Biotech shares are regarded as highly promising due to the innovative strength of the sector, but they also tend to be subject to drastic price fluctuations both ways.
After a long period of consolidation, biotech shares have embarked on a clear upward trend since May 2018. Harald Kober, Senior Fund Manager of the equity fund ESPA STOCK BIOTEC, explains the reasons for the investors’ optimism.
What sort of performance have the listed biotech companies seen in recent months and years?
Biotech shares had been on a steady upward path for more than six years to their all-time-high in mid-2015. This was followed by a sharp correction, when Hillary Clinton, the later US presidency runner-up, announced a healthcare reform in her election campaign that would have had a negative impact on the sector in the event of her victory. Things turned out differently, as we know: while the incumbent president, Donald Trump, has let the sector know that he does not appreciate higher drug prices either, a statutory regulation is currently not up for debate.
Biotech share prices have picked up by a substantial degree recently. What are the driving factors?
In comparison with other sectors, the entire technology sector has performed well in the year to date; the reasons are not the least internal ones: biotechnology shares currently command attractive valuations on the stock exchange, especially the Big Ten. And the sales and profit estimates for 2018-2020 suggest an increase in the double digits – the low double-digits, but the double digits all the same. In addition, we have seen numerous new studies, some of which with promising research results that boost investor confidence and have caused an inflow of capital since the beginning of June.
What kinds of innovation and research results can boost the sector? Can you give us examples?
According to an announcement by the US biotech giant Biogen, a drug against Alzheimer’s has made it through phase II of the FDA drug development process. This drug disposes of deposits in the brain, as a result of which symptoms recede. Investors reacted positively to this bit of news, and now the hope is for the drug (BAN2401) to be approved for commercial use at the end of phase III in about two years. I am a bit sceptical, as the results were not 100% unequivocal.
Apart from Alzheimer’s, what area of application seems promising from today’s perspective?
Definitely genetic research and gene technology. The so-called genome editing is a big issue at the moment. In simple terms, this refers to the method of genetic engineering by which defective genes are repaired or removed. This has recently worked on a patient for the first time. The US biotech companies Sangamo Therapeutics and Crispr Therapeutics have been pioneering this field. We are only at the outset of a broad area of applications. Perhaps many diseases can be treated at the root in some years rather than on the basis of their symptoms.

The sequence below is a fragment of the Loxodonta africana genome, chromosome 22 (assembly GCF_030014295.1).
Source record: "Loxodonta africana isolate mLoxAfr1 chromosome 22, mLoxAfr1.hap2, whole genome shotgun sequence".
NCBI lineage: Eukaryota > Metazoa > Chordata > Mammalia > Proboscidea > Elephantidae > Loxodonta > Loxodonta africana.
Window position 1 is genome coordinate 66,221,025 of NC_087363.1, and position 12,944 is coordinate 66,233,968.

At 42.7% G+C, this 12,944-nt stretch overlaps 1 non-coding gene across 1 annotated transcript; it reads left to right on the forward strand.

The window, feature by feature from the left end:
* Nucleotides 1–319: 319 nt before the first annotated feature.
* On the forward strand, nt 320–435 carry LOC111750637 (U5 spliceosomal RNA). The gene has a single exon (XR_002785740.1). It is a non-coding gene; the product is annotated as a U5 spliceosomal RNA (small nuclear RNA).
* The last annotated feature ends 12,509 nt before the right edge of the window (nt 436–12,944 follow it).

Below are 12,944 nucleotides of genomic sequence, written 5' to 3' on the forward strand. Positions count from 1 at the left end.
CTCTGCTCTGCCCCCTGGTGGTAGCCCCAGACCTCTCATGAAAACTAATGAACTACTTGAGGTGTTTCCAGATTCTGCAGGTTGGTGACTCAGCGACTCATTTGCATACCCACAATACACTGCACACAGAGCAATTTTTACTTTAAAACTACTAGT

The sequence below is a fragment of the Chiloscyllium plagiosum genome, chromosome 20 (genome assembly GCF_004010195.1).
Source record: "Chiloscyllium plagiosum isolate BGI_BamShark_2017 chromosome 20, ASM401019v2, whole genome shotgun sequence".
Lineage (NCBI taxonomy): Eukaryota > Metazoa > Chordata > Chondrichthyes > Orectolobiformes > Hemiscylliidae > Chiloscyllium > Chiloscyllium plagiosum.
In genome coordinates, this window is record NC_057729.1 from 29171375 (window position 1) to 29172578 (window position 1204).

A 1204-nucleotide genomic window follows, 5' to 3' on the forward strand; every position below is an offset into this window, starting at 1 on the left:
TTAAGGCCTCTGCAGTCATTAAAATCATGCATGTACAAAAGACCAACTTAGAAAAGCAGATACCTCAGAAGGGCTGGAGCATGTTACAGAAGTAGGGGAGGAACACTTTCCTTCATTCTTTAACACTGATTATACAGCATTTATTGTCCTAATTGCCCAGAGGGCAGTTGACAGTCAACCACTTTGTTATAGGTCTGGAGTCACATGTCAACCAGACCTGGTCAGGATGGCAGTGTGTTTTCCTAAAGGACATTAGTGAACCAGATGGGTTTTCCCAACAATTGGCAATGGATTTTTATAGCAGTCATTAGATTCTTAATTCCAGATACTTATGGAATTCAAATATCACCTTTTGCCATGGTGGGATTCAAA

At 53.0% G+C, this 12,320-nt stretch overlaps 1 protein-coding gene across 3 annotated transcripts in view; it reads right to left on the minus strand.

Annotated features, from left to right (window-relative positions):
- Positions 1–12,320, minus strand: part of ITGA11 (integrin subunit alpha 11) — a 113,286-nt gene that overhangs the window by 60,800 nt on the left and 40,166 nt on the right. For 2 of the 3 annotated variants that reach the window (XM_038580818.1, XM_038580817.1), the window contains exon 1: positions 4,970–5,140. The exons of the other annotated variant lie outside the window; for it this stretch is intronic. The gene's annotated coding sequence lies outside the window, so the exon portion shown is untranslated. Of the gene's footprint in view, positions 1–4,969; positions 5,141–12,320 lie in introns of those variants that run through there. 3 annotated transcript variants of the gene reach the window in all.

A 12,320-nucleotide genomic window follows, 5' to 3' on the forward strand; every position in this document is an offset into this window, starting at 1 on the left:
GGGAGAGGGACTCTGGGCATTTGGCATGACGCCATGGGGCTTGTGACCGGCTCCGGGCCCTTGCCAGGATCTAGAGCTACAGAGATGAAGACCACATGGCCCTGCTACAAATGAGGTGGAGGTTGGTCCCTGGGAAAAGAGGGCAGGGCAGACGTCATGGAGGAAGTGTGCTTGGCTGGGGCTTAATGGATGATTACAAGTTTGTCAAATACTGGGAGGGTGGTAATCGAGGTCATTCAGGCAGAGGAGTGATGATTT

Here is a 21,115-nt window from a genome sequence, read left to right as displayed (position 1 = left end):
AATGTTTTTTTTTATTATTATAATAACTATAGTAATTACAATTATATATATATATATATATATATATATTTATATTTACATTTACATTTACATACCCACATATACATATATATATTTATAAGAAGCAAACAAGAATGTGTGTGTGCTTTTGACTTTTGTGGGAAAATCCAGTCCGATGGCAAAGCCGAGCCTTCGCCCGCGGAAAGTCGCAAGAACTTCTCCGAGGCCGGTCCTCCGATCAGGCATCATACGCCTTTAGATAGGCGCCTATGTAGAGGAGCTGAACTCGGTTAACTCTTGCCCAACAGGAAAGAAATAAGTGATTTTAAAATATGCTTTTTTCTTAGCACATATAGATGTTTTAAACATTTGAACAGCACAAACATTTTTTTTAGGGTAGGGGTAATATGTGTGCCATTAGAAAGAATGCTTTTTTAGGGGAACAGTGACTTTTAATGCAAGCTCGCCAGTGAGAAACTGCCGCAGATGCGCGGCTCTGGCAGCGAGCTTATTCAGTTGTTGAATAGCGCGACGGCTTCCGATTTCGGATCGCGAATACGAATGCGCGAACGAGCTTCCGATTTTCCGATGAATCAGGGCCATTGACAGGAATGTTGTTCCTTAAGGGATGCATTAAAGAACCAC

Onpattro is the first drug based on RNAI technology and approved for a small group of patients with a rare heritable disease.
All that sounds highly interesting, but what are possible stumbling blocks for the biotech sector?
An increase in sales prices above the rate of inflation should become more difficult to achieve in the future. President Trump has threatened to intervene in case the pharma- and biotech sector failed to bend to the government’s wishes. I do believe, however, that such statements have been expected, and the pharma- and biotech sector is open to compromise so as not to put new markets with large potential at risk. Governmentally regulated drug prices would definitely constitute the worse alternative.
You addressed potential mergers and investors speculating on such transactions. Are mergers still part of the narrative?
Yes, they are. Large pharmaceutical companies are still looking for small innovative biotechnology enterprises. For example, the Swiss pharmaceutical giant Novartis acquired the US company Avexis by $ 8.7 billion this year to expand its position as a leading gene therapy and neuroscience company. And Sanofi has swallowed € 3.9 billion for the Belgian company Ablynx, which is working on medicines for rare diseases of the blood system. The merger of the US company Shire with the Japanese pharmaceutical company Takeda, a deal worth $ 62 billion, is still in progress.
Investing in biotechnology shares
Investors willing to broadly diversify the high risk associated with an investment in biotechnology shares can do so by investing in ESPA STOCK BIOTEC by Erste Asset Management. The fund is invested in the most important listed biotechnology companies. Those are mainly companies based in the USA. Equities from the Pacific region and Europe carry significantly less weight, but are added in selectively. Currencies are not hedged against the euro.
Prognoses are no reliable indicator for future performance.